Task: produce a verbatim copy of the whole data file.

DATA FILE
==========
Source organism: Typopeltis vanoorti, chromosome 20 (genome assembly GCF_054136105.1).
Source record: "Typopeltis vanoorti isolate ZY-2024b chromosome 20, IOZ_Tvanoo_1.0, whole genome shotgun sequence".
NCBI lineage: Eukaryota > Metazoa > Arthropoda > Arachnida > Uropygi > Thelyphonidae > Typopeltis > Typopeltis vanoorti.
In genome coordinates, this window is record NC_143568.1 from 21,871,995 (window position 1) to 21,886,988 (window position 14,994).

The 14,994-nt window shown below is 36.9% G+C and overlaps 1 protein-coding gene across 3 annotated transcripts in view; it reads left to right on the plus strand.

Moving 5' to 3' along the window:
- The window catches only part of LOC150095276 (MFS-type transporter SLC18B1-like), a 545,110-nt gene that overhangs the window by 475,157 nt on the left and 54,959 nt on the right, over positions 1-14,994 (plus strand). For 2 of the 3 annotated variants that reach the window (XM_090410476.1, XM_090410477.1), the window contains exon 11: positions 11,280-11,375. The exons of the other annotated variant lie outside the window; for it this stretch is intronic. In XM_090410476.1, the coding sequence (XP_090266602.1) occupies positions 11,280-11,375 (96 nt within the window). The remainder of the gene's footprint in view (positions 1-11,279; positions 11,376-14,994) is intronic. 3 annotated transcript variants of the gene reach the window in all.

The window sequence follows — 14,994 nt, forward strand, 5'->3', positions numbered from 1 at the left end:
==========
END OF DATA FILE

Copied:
Source organism: Typopeltis vanoorti, chromosome 20 (genome assembly GCF_054136105.1).
Source record: "Typopeltis vanoorti isolate ZY-2024b chromosome 20, IOZ_Tvanoo_1.0, whole genome shotgun sequence".
NCBI lineage: Eukaryota > Metazoa > Arthropoda > Arachnida > Uropygi > Thelyphonidae > Typopeltis > Typopeltis vanoorti.
In genome coordinates, this window is record NC_143568.1 from 21,871,995 (window position 1) to 21,886,988 (window position 14,994).

The 14,994-nt window shown below is 36.9% G+C and overlaps 1 protein-coding gene across 3 annotated transcripts in view; it reads left to right on the plus strand.

Moving 5' to 3' along the window:
- The window catches only part of LOC150095276 (MFS-type transporter SLC18B1-like), a 545,110-nt gene that overhangs the window by 475,157 nt on the left and 54,959 nt on the right, over positions 1-14,994 (plus strand). For 2 of the 3 annotated variants that reach the window (XM_090410476.1, XM_090410477.1), the window contains exon 11: positions 11,280-11,375. The exons of the other annotated variant lie outside the window; for it this stretch is intronic. In XM_090410476.1, the coding sequence (XP_090266602.1) occupies positions 11,280-11,375 (96 nt within the window). The remainder of the gene's footprint in view (positions 1-11,279; positions 11,376-14,994) is intronic. 3 annotated transcript variants of the gene reach the window in all.

The window sequence follows — 14,994 nt, forward strand, 5'->3', positions numbered from 1 at the left end: